Global Governance, Antitrust, and the Limits of International Cooperation


The contemporary world economy make it easier to produce and sell across national borders. The partition of transactions into separate geographical components in turn makes it easier to pick and choose regulatory regimes. Antitrust law has dealt with this problem for nearly a century. At one time it regarded the assignment of a transaction to a particular territory as a prerequisite for the application of its rules; lately it has required much less. As a result, overlapping national regulation has become the dominant structure. Overlapping regulation has its own problems. National regimes may impose inconsistent rules and pursue conflicting ends. In response, regulators and scholars have begun to explore the possibility of international governance. The proposals vary, but at their heart lies a conviction that the inadequacies of national regulation justify the creation of international institutions to promote coordination of national regulatory programs. I argue, in opposition to most commentators, that dispensing with international institutions seems the most promising approach to the problem. Creation of new international institutions to grapple with antitrust or assigning this task to existing organizations presents underappreciated risks, and the status quo of near international anarchy has underappreciated benefits. The growing call by regulators and scholars to widen and deepen international cooperation regarding competition policy needs to be resisted.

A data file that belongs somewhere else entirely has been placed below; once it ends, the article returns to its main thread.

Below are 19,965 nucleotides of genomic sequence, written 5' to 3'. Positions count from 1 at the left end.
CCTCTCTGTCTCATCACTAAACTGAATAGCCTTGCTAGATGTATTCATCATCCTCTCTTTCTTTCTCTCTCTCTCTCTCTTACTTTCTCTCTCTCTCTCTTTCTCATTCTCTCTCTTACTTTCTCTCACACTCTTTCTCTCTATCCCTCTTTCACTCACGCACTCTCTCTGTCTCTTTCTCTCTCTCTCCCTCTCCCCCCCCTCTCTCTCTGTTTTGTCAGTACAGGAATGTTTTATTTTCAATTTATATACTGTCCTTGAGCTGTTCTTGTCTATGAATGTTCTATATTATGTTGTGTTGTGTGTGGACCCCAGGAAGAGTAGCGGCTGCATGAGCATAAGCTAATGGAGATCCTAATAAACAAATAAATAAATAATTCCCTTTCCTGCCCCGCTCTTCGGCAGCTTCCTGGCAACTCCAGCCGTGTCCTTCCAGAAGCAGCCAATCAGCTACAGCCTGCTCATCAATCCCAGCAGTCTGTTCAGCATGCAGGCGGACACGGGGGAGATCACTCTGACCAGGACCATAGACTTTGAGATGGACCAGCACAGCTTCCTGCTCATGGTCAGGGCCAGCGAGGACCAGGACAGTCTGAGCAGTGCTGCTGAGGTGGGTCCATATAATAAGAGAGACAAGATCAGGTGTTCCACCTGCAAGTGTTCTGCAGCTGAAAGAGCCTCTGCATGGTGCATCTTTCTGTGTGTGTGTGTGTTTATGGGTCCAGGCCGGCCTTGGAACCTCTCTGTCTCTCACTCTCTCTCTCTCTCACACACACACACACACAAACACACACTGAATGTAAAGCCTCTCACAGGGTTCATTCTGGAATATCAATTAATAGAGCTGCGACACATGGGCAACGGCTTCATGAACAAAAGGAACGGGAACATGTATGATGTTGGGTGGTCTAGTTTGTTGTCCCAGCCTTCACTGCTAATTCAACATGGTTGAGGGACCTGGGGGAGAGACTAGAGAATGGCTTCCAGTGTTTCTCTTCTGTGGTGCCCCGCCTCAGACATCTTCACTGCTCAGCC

Antitrust and Trade Regulation | International Law

Date of this Version

February 2004